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Shadowgraph Technique in Tecplot 360


This is a quick tutorial on using Tecplot 360 to look at pressure and density gradients. I’ve had several people ask me questions recently about Schlieren diagrams or Schlieren images using Tecplot 360.

Schlieren is an optical technique looking for inhomogeneous density gradients in, typically, translucent media like air. This works really well when you are analyzing supersonic flow because there are large changes in the density as the object passes through shockwaves. And these density changes, you can actually see in an image. In computational methods, you can use the shadowgraph technique to look at these same pressure gradients.

In Tecplot 360, I have loaded a supersonic airfoil. We are looking at one slice of that airfoil. The first thing we want to do is to calculate a variable. The variable we’re going to calculate is shadowgraph.

Calculating Shadowgraph

  1. Choose Calculate Variable… from the Analyze menu
  2. Click Select… and choose Shadowgraph from the list of variables.
  3. It is a relatively small data set, so uncheck Calculate on Demand.
  4. Click Calculate.
  5. In this case, we have field variables that have not been specified, so we will need to define our State Variables.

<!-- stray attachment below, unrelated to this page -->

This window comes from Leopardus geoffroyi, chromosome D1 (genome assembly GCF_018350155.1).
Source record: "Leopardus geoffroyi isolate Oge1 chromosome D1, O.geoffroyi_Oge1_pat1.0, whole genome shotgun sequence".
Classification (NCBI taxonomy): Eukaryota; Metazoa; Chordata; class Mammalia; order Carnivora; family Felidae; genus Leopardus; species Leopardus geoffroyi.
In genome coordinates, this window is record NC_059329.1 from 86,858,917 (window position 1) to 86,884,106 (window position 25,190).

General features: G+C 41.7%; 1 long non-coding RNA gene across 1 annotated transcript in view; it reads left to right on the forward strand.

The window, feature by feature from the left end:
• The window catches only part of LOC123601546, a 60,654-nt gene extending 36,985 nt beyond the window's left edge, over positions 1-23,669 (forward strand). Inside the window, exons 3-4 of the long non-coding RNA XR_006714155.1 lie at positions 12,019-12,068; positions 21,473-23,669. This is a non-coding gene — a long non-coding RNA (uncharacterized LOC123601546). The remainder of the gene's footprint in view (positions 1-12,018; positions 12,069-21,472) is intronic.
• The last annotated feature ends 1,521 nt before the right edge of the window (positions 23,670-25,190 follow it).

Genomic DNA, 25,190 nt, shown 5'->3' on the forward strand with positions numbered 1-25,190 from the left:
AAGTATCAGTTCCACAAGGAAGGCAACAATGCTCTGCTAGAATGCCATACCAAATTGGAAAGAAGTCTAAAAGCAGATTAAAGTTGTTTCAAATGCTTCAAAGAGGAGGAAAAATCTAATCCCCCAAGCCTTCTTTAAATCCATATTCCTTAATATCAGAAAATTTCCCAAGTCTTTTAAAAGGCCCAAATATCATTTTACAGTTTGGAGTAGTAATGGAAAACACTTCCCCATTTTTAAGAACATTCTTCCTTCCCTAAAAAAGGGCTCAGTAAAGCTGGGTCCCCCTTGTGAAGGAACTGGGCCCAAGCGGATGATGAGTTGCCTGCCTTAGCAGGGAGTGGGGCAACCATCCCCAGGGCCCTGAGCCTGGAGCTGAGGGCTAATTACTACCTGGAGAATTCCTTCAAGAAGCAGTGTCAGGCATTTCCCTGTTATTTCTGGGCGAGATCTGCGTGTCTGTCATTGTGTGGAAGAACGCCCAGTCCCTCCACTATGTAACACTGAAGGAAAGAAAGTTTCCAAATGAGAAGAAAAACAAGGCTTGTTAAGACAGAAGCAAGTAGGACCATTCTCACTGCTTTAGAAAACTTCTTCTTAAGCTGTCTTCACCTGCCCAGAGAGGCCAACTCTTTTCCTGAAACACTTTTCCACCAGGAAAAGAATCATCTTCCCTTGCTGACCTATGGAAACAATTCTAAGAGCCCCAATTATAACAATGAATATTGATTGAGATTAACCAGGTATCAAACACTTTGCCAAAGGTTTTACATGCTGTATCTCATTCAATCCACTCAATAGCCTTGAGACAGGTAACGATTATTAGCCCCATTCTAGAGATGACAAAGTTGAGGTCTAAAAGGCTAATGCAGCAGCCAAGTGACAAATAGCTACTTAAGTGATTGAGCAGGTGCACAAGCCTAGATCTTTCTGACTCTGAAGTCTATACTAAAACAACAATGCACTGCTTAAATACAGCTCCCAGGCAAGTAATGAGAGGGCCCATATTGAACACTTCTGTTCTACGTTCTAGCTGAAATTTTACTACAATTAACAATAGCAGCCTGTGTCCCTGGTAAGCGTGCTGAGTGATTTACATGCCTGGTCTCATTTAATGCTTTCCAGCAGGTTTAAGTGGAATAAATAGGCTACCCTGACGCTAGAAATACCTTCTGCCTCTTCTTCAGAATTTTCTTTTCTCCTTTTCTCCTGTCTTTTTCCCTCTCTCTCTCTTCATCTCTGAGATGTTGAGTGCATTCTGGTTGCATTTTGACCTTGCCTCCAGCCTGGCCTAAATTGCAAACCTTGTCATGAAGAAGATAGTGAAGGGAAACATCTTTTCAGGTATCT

1. Choose Field Variables… from the Analyze menu
    2. For pressure, select Pressure and click Select… and choose Pressure from the list.
    3. For density, choose Density, and click Select… and choose Rho from the list.
    4. Choose the Convective Variables U and V and click OK.
    5. Click Calculate. Click OK to close the windows.

The calculations are now complete.

Contours Details... dialog

Displaying Shadowgraph

Now open the Contour Details… dialog and choose Shadowgraph to the right of the number buttons.

Turn on contour for shadowgraph, but you will not yet see what you’re looking for.

In the Contour Details… dialog Coloring tab, use the GreyScale colormap. And now you can see the shadowgraph in more detail.

Another way to do this is using a continuous spectrum. However, the small variations get washed out if you move to continuous coloring. The banded coloring is an easier way to see the gradients. You can also use the add and subtract contour icons to try to put a little more detail on the fine structure.

But there you have it. A simple way to calculate shadowgraph function to create the equivalent of a Schlieren diagram.

Thanks for watching!

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